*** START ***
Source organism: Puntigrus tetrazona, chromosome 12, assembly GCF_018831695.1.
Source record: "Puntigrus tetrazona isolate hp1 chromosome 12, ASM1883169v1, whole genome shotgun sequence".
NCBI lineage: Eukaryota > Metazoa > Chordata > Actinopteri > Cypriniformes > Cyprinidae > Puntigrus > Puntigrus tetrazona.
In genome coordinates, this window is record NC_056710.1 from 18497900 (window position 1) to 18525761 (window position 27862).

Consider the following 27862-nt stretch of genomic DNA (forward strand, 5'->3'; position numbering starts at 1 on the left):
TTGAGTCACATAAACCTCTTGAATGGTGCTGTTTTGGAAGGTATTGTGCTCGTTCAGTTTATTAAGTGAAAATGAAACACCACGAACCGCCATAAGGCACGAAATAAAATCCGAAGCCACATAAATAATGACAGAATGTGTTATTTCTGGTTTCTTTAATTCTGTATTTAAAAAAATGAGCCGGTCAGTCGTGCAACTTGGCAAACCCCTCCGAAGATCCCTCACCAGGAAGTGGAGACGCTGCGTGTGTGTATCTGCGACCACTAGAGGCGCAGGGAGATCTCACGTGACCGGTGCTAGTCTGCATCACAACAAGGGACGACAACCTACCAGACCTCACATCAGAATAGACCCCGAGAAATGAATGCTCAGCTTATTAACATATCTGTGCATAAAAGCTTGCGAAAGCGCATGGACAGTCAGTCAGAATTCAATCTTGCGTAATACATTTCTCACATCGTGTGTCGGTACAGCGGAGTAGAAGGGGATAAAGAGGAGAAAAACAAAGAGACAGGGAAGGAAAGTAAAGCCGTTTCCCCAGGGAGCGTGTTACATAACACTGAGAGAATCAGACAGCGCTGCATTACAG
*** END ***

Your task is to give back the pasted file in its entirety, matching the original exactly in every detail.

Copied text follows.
Source organism: Puntigrus tetrazona, chromosome 12, assembly GCF_018831695.1.
Source record: "Puntigrus tetrazona isolate hp1 chromosome 12, ASM1883169v1, whole genome shotgun sequence".
NCBI lineage: Eukaryota > Metazoa > Chordata > Actinopteri > Cypriniformes > Cyprinidae > Puntigrus > Puntigrus tetrazona.
In genome coordinates, this window is record NC_056710.1 from 18497900 (window position 1) to 18525761 (window position 27862).

Consider the following 27862-nt stretch of genomic DNA (forward strand, 5'->3'; position numbering starts at 1 on the left):
TTGAGTCACATAAACCTCTTGAATGGTGCTGTTTTGGAAGGTATTGTGCTCGTTCAGTTTATTAAGTGAAAATGAAACACCACGAACCGCCATAAGGCACGAAATAAAATCCGAAGCCACATAAATAATGACAGAATGTGTTATTTCTGGTTTCTTTAATTCTGTATTTAAAAAAATGAGCCGGTCAGTCGTGCAACTTGGCAAACCCCTCCGAAGATCCCTCACCAGGAAGTGGAGACGCTGCGTGTGTGTATCTGCGACCACTAGAGGCGCAGGGAGATCTCACGTGACCGGTGCTAGTCTGCATCACAACAAGGGACGACAACCTACCAGACCTCACATCAGAATAGACCCCGAGAAATGAATGCTCAGCTTATTAACATATCTGTGCATAAAAGCTTGCGAAAGCGCATGGACAGTCAGTCAGAATTCAATCTTGCGTAATACATTTCTCACATCGTGTGTCGGTACAGCGGAGTAGAAGGGGATAAAGAGGAGAAAAACAAAGAGACAGGGAAGGAAAGTAAAGCCGTTTCCCCAGGGAGCGTGTTACATAACACTGAGAGAATCAGACAGCGCTGCATTACAG